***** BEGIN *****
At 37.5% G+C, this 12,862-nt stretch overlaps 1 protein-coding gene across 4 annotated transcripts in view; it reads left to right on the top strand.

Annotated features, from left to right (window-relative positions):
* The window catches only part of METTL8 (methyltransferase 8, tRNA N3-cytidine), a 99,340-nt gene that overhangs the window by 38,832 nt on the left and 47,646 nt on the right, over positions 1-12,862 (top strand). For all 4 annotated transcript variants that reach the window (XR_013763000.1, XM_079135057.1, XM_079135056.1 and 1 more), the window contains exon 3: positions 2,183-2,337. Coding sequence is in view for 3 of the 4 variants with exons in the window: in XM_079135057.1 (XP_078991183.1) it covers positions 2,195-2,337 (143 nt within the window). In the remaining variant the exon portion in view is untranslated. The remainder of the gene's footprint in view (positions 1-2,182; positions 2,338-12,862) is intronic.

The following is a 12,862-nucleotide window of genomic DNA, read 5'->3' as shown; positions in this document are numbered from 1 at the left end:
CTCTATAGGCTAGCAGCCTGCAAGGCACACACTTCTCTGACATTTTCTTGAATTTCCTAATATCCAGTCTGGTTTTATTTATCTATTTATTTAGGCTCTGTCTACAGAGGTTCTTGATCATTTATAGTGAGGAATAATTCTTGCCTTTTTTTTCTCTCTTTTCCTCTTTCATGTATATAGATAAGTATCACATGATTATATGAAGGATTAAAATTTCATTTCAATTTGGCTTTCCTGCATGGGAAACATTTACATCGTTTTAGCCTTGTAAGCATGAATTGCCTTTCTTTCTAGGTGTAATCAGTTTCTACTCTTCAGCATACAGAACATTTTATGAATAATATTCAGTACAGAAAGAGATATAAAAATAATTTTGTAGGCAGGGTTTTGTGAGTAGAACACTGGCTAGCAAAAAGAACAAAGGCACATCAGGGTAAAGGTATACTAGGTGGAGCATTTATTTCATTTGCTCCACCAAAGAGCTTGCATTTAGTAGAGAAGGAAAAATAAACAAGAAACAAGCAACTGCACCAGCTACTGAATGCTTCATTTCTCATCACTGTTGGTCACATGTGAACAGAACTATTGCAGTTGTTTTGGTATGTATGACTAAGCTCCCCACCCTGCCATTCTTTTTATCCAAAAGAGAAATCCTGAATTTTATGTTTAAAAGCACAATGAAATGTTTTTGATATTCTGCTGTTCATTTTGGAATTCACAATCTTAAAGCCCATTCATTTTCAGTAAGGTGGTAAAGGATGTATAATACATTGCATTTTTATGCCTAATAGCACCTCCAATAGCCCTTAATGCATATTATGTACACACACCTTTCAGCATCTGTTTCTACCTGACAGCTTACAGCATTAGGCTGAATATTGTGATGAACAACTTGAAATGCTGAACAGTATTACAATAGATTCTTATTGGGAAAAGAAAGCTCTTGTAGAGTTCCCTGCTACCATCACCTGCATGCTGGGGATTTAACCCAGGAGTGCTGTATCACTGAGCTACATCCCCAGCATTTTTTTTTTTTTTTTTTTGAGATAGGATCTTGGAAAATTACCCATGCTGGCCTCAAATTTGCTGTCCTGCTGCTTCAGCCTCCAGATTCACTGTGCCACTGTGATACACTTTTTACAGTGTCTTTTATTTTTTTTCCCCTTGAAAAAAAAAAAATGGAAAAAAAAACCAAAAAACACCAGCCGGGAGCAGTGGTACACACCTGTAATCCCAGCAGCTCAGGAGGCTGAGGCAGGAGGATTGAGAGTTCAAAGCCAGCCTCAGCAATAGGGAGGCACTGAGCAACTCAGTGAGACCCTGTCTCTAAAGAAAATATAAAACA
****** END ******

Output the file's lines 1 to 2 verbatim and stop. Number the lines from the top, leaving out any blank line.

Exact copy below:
At 37.5% G+C, this 12,862-nt stretch overlaps 1 protein-coding gene across 4 annotated transcripts in view; it reads left to right on the top strand.

Annotated features, from left to right (window-relative positions):